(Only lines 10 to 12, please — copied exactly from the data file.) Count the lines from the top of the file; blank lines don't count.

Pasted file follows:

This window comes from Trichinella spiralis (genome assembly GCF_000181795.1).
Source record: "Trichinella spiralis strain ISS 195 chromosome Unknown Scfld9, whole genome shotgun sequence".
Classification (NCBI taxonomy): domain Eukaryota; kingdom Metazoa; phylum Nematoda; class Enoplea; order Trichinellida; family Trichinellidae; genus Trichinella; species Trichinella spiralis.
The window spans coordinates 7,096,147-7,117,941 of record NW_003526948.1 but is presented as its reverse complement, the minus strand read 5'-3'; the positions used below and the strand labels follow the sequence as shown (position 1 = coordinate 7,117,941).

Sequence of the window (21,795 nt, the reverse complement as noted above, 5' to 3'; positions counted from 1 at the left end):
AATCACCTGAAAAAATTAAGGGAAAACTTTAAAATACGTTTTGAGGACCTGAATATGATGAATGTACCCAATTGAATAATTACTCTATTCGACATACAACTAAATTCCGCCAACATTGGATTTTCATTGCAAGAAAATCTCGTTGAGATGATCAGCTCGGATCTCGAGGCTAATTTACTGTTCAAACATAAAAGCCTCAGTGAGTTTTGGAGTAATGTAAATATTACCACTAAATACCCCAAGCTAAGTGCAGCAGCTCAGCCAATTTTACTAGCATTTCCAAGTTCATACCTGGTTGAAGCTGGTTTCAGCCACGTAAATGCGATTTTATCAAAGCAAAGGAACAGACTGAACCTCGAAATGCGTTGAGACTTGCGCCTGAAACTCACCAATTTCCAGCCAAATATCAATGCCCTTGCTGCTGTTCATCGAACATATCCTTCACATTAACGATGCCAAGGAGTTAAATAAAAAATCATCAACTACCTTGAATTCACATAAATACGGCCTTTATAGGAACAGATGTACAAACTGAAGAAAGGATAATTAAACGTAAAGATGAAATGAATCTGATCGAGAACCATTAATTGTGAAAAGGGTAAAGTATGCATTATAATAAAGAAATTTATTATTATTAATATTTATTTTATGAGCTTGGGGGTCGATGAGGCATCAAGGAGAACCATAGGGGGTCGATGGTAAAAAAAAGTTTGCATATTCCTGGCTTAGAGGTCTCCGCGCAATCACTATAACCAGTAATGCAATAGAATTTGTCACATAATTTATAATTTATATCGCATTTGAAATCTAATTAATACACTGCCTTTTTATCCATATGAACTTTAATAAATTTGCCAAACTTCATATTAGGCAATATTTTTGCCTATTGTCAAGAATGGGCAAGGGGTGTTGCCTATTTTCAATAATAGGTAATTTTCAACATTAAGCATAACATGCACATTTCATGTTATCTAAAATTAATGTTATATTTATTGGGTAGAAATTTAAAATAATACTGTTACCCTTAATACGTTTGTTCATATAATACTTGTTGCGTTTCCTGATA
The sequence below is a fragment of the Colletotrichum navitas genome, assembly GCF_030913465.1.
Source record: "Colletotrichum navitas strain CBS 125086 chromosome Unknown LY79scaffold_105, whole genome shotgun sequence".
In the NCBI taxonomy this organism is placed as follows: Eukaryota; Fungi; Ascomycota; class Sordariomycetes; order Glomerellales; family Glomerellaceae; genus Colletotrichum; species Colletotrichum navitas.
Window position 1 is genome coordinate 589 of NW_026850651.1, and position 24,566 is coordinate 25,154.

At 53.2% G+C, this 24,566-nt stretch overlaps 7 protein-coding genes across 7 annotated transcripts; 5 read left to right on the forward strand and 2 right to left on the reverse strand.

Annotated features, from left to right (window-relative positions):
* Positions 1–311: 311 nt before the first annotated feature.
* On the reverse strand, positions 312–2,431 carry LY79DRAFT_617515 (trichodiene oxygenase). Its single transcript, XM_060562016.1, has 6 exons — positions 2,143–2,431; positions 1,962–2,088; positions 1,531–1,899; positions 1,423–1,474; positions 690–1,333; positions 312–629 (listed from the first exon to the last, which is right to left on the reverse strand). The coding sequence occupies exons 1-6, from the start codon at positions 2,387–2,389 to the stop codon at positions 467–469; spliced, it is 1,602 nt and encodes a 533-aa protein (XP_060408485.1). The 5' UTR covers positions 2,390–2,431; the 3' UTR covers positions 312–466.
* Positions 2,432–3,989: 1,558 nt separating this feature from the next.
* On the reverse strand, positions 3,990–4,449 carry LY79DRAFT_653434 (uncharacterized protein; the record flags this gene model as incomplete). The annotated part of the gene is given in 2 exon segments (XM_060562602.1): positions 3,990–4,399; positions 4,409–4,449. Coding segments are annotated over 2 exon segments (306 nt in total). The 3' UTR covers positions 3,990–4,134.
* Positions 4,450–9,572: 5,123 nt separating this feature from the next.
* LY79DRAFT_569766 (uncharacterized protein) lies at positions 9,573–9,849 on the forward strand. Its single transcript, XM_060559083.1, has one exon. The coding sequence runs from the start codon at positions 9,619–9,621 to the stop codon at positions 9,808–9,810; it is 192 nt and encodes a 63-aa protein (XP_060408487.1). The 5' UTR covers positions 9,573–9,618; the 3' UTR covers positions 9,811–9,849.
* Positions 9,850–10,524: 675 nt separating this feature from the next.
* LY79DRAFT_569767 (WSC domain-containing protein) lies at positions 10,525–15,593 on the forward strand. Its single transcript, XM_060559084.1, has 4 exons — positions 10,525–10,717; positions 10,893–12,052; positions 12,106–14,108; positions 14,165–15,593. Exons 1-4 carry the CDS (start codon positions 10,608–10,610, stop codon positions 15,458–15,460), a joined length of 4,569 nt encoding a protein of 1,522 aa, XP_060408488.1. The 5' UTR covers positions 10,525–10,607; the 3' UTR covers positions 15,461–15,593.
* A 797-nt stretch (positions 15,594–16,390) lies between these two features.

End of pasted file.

Window position 1 is genome coordinate 589 of NW_026850651.1, and position 24,566 is coordinate 25,154.

At 53.2% G+C, this 24,566-nt stretch overlaps 7 protein-coding genes across 7 annotated transcripts; 5 read left to right on the forward strand and 2 right to left on the reverse strand.

Annotated features, from left to right (window-relative positions):